Many Urban Seniors Rely on 'Broken' City Transit to Get to Medical Appointments
More than 700,000 older Americans rely on public transportation to get to and from their medical appointments.
That's roughly 1 in 10 seniors who live in cities.
But when individuals were frail, or used a wheelchair, or sidewalks along their route were damaged, they were less likely to take the subway or bus, pointing to a need for improvement, according to a new study.
"While our data was collected before the COVID pandemic, we know the pandemic disrupted public transportation, which is still continuing due to financial strain, staffing shortages and cutbacks to transit services across the county," said senior author Jason Falvey, an assistant professor of physical and rehabilitation science at the University of Maryland School of Medicine.
"We worry about the impact that this disruption is having on the nearly 700,000 older Americans who rely on subways and buses to get to their medical appointments," he said in a school news release.
Falvey and his team analyzed data from the National Aging and Trends Study, which included a survey of Medicare beneficiaries ages 65 and up.
The study focused on those living independently in urban areas. Participants were asked about their use of public transportation during the previous month.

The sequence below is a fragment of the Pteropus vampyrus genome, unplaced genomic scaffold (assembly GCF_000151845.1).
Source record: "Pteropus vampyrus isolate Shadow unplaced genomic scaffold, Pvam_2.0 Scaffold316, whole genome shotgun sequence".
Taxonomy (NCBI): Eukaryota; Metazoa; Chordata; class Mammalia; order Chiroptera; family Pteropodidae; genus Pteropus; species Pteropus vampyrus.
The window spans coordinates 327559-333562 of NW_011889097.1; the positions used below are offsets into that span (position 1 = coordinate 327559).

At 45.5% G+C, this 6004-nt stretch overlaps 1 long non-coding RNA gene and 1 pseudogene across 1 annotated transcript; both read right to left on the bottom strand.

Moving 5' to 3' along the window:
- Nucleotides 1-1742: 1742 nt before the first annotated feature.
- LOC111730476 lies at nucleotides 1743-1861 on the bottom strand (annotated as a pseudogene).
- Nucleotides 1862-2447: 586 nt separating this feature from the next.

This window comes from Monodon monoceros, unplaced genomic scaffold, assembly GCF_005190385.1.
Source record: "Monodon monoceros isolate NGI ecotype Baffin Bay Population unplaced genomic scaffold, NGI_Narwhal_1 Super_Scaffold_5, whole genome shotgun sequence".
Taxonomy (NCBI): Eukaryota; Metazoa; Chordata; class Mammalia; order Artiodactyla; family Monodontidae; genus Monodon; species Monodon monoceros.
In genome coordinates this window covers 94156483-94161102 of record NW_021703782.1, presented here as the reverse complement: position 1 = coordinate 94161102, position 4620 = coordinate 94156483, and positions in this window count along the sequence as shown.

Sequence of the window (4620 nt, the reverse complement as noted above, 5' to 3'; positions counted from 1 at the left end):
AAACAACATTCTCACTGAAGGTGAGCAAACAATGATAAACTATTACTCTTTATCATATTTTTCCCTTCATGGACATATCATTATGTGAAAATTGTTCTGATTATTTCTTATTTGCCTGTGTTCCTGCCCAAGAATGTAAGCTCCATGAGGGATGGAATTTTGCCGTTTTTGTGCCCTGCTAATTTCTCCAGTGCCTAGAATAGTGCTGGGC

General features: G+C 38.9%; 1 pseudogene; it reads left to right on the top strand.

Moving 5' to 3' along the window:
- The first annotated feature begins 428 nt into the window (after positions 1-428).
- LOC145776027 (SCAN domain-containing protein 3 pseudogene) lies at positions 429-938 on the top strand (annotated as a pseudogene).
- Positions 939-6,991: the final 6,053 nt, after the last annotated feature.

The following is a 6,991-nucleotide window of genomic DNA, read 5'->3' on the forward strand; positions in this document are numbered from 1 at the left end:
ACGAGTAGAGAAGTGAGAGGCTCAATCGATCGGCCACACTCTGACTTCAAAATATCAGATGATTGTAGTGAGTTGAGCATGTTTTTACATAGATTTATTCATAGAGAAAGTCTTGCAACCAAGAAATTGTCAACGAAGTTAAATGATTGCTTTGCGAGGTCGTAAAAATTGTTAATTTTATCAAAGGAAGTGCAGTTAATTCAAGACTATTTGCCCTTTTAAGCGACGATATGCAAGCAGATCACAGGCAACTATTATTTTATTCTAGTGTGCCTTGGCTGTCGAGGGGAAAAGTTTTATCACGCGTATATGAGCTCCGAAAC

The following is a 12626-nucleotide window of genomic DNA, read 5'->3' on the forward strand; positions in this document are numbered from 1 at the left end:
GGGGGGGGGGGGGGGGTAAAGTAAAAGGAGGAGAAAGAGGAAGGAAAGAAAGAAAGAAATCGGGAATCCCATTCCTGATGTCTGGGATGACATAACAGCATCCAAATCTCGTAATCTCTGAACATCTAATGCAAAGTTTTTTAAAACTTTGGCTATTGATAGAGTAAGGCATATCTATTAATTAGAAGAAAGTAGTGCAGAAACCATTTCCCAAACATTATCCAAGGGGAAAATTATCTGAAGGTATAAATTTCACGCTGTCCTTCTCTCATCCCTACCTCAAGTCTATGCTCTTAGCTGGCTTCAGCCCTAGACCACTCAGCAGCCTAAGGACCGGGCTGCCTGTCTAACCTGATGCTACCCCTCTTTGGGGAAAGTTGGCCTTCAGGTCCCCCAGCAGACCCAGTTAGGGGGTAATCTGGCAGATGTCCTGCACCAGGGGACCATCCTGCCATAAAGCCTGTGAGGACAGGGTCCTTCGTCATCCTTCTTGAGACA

Black and Hispanic respondents, as well as those who were financially strained, were more likely to use public transit, the survey showed.
Those who used wheelchairs were 65% less likely to rely on these public options. Researchers noted that broken sidewalks and malfunctioning elevators at stations may also impede transit use.
"Disruptions to public transportation may widen health care disparities for Black and Hispanic older adults who are more likely to rely on these services," said Dr. Mark Gladwin, vice president for medical affairs at the University of Maryland.
"We have an imperative to invest in transportation infrastructure because it is a vital public health need for our most vulnerable populations in Baltimore and beyond," Gladwin said in the release.
Wait times for mass transit are often up to 25 minutes, the study noted. Standing that long in extreme heat, rain or cold conditions could worsen chronic conditions like heart failure, kidney disease or diabetes.
The researchers plan a pilot study next year in West Baltimore to see if some steps can improve access to public transit for seniors with disabilities.
These steps would include providing mobility-related equipment to help people navigate uneven sidewalks. It would also include free passes that would allow them to travel with a caregiver to and from medical appointments without added costs.
"Our current study found that transit users were more likely to go to their doctor visits alone compared to those who did not use public transportation, likely because of financial constraints," Falvey said. "Having a loved one at these visits can be a vital part of successful management of chronic health conditions common in seniors."
The U.S. National Institute on Aging provided funding for the study, which was recently published in the Journal of the American Geriatrics Society.
The U.S. Department of Transportation has more on public transit.
SOURCE: University of Maryland School of Medicine, news release, Oct. 24, 2022